In a slow economy, hearing aid sales growth is also slow

For the second quarter in a row, the number of hearing aids sold by manufacturers in the U.S. from July through September increased by less than 1% compared to the same period of 2010. Given the weak economy and some economists’ fears that it may slide back into recession, the overall 2.3% growth in sales for the year to date is no worse than might be expected.

According to the latest quarterly statistical report of the Hearing Industries Association (HIA), 698,675 hearing aids were sold last quarter, 0.94% more than in the third quarter of 2010.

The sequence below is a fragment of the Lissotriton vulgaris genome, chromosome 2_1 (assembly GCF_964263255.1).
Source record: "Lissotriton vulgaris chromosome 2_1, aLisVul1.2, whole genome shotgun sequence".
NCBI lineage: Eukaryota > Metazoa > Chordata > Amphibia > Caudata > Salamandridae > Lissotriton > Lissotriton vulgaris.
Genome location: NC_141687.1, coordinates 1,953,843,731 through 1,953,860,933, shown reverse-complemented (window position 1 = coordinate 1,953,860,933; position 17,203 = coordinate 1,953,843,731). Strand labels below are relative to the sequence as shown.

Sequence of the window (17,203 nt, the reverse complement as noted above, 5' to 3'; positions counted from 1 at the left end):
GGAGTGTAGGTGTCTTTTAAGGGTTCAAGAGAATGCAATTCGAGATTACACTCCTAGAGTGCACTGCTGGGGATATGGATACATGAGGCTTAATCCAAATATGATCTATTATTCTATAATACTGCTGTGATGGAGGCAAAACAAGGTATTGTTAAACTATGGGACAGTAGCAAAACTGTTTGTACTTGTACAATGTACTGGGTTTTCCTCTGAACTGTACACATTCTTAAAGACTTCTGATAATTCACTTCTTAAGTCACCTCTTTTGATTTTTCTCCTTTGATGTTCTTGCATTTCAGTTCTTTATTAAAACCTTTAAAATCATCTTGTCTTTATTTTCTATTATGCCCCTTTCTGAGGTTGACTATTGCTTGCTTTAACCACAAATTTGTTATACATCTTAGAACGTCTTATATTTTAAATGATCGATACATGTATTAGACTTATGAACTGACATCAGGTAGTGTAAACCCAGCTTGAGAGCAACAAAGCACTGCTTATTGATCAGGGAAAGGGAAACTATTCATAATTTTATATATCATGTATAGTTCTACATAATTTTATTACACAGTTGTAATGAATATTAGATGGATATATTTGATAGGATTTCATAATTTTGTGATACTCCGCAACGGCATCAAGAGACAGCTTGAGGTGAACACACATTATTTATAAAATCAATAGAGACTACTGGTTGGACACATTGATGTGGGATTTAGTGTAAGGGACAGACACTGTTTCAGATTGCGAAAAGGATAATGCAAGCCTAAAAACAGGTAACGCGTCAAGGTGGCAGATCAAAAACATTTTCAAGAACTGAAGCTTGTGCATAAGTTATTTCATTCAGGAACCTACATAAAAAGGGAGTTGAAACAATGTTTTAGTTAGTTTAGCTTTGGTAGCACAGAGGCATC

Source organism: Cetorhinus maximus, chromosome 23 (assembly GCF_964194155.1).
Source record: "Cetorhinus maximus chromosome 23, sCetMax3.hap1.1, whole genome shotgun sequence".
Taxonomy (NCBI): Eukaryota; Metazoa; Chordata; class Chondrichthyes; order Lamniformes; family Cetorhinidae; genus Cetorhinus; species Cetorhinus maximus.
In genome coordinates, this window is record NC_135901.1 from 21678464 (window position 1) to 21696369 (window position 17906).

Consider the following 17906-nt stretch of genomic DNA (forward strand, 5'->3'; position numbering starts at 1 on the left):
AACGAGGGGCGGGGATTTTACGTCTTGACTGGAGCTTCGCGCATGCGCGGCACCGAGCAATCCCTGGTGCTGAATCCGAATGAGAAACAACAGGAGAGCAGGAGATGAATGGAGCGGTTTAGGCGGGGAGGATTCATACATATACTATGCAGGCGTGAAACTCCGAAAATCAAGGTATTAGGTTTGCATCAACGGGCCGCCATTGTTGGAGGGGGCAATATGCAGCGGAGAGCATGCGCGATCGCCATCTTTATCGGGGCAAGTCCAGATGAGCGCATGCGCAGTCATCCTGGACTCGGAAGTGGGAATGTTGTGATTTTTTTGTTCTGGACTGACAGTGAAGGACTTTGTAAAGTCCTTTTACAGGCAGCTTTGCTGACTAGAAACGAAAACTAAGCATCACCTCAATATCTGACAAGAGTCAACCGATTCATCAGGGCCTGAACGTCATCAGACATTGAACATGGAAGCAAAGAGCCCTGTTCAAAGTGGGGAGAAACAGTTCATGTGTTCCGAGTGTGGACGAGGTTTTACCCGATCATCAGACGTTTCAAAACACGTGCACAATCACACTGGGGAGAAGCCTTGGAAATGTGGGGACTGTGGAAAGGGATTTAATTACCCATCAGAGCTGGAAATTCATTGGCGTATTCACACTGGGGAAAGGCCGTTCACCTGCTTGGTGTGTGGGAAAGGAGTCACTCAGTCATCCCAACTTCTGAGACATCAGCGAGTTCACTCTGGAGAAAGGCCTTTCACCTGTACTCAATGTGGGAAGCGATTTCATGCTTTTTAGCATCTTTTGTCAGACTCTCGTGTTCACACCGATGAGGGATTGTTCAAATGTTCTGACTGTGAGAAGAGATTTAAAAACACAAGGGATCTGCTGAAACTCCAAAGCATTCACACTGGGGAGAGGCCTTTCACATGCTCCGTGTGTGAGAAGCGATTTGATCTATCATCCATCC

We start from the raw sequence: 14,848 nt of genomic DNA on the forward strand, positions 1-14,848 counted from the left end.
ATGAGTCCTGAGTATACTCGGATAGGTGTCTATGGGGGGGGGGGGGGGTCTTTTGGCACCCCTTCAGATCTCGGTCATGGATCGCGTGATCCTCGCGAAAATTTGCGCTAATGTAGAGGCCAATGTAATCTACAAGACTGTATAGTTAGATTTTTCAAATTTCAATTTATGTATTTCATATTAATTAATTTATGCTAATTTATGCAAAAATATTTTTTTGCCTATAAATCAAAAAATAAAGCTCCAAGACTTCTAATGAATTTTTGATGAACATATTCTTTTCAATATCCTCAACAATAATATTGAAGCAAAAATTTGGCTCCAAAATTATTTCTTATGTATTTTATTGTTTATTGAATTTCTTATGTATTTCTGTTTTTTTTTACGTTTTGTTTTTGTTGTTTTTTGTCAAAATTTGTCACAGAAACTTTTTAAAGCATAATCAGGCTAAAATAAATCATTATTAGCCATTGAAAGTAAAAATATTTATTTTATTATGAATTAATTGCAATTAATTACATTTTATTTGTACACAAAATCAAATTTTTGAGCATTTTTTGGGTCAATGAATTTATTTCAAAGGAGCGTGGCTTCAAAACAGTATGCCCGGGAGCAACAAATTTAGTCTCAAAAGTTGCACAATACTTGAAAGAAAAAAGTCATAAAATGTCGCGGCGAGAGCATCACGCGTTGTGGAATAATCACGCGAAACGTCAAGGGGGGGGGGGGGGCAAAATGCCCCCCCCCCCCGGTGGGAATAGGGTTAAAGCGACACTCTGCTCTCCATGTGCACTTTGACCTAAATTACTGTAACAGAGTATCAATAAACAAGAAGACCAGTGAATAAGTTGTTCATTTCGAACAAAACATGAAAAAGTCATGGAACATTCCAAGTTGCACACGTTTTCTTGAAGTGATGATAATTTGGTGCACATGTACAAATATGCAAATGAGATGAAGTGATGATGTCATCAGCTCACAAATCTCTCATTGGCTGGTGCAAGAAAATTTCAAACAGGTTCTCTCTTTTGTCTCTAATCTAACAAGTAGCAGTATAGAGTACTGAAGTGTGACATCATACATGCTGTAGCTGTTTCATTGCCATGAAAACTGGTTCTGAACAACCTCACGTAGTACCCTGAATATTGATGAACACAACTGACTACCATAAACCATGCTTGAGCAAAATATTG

In a change from the usual pattern of recent years during which the Department of Veterans Affairs (VA) has accounted for the lion’s share of market expansion, what growth there was last quarter occurred mostly in the private, non-governmental sector. Sales to non-VA practitioners increased by 1.11% over last year, while VA purchases rose by only 0.27%.

For the year to date, unit sales were 2,079,258, up by 2.26% from the first three quarters of 2010, when 2,033,178 units were sold.  For the year, VA sales have risen by 3.90% over 2010, while the rest of the market is up by 1.85%.

The percentage of behind-the-ear sales so far this year hit a new high of 69.6%, a little ahead of the 2010 figure of 66.4%. Among the BTEs, 42.6% have the receiver in the ear canal, while the other 57.4% still have the traditional configuration with the receiver in the hearing aid.